Tuning Out

Last Friday, an article I wrote about travel-related songs appeared on Brave New Traveler. (You should go check it out if you haven’t already.) Anyhow, writing it got me thinking about music and just how portable it is now. MP3 players (specifically the iPod) are ubiquitous these days. Almost everyone in the 35 and under crowd owns one, and a whole heck of a lot of people in the older age groups do too. With these gadgets, you can literally carry with you thousands of songs in your pocket. Pretty amazing. I’m certain Jeff and I will enjoy this technology multiple times while we’re on the road…on those marathon bus rides, in noisy hostel rooms, etc.

But sometimes, I’m tempted to just leave my iPod at home. Though I wrote that article on music and though I love me some good tunes, I’m not a music junkie. I’m not up on the latest bands, and half the time, I’d just rather ride in silence in the car than listen to the radio, so it’s not like I’d be missing some integral part of me. And, I have to admit, that I often find the iPod or other MP3 gadget to be more than a little annoying. For instance, while out hiking yesterday, we passed a fellow hiker walking with his earbuds in through a gorgeous stretch of woods where the birds were chirping and a creek was burbling. What? Why go out in nature if you can’t disconnect yourself? You’re missing half the experience of being outdoors.

Sometimes I think we’ve become so “connected” to technology that we’ve become entirely disconnected from the world. On my Metro ride everyday, I’d say at least 75% of the people in my car are listening to iPods. No one talks to each other. Everyone just pops in their earphones and escapes to their own world…while oftentimes taking others with them whether they want to go or not because apparently most of the world is deaf and must listen to their iPods at a volume that makes the earphones unnecessary. (Lord, I sound like an old person.) Now to be honest, I doubt too many people would talk on the Metro even without the iPods, but still, I find it bothersome when people use their iPods as a means of ignoring other people. Can you not take your stupid earphones out for one second while you’re checking out at the grocery (I’m sure the cashier would appreciate some acknowledgment), when your coworker comes to talk to you (Um, you are at work, and she shouldn’t have to yell over your music), or when you’re in the freaking great outdoors (Soundtrack already included).

On our trip, that totally oblivious iPod person is not the person I want to be. I’m traveling to learn more about the world, to become more in tune with it…not my favorite songs. What’s the point of traveling around the world, if I’m always going to escape into my own private world? Will having an iPod be an easy escape from a difficult situation? Will I miss out on a fabulous conversation with a local on a bus because I’m too busy listening to my music? Will I seem out of reach, uninterested, unaware if I pop a set of earphones in? In the end, will being “connected” cause me to be completely “disconnected”?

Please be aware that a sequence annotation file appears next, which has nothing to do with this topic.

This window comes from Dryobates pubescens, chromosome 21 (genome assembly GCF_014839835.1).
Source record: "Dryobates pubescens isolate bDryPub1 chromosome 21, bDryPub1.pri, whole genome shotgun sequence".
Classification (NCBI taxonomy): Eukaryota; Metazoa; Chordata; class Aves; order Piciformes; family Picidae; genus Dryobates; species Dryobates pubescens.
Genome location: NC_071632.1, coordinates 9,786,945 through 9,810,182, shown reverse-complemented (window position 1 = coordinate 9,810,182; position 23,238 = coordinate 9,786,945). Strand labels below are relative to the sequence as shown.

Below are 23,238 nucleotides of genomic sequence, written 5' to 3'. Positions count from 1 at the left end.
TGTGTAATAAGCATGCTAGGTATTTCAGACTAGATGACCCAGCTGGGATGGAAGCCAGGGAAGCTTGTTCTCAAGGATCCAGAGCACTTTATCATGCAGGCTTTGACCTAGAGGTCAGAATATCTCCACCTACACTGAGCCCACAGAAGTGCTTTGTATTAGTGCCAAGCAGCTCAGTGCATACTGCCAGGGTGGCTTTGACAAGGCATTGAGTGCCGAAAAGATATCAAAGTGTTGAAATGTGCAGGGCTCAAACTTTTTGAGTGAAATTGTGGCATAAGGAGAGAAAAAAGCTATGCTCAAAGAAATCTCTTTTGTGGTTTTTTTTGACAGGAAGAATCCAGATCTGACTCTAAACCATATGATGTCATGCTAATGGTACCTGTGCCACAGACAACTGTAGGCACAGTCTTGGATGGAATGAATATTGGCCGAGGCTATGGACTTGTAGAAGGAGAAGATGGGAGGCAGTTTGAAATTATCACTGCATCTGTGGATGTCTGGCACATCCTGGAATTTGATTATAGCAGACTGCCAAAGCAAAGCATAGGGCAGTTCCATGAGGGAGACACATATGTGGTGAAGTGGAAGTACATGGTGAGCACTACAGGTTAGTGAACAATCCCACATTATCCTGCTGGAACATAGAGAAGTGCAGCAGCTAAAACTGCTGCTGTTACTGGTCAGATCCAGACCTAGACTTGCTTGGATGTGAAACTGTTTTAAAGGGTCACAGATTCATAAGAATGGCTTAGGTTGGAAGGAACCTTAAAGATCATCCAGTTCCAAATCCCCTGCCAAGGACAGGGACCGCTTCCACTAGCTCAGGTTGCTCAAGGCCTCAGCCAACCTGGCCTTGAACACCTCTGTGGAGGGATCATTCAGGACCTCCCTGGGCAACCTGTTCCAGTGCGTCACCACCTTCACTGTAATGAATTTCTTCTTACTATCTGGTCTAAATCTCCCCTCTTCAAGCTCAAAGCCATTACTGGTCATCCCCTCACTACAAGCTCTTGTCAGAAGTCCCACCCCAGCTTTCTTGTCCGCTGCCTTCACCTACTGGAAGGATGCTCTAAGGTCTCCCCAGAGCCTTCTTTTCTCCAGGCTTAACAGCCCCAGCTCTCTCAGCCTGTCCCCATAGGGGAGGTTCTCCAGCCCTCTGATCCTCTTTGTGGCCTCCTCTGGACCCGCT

4 Replies to “Tuning Out”

  1. I lost my ipod half way through my rtw trip and it was devasting. Long flights, 16 hr bus rides, boat rides, people hanging out and drinking in hostels- there’s a lot of times where you will want music.

    There will be days where all u want to do is sit and relax and you’ll wish you had an ipod.

    bring it but dont be attached to it!

  2. I’m going to bet it’ll be nice to have the iPod for your intercontinental flights and other long excursions on various means of transportation. I definitely wouldn’t have the earbuds in while traversing the Incan Trail or going through Buenos Aires, but there will definitely be times when not only will you not want to talk, but you won’t want to listen. Its a good way for a mini escape especially for 12 months in foreign places. With music you can always return to something familiar.

  3. I agree, I would also bring it. I don’t think you’re the kind of person that’s at risk of missing something because you’re too busy tuning things out. I hardly ever listen to my iPod for many of the same reasons you just listed, but when I do want it I’m glad I have it. Also, you’ll be able to get podcasts which will help you stay on top of current events and whatnot.

  4. I would definitely take your iPod. I backpacked through Central America for 6 months and about 1 month in – I found a cheap Discman at a market and bought a few local CD’s. It really helped on the bus rides. I loved listening to music from the countries I was in – and now, 5 years later, when I hear those songs, it takes me right back to the places I’ve been.

    My boyfriend and I are leaving on our RTW trip in a few weeks – I hope our paths cross at some point!

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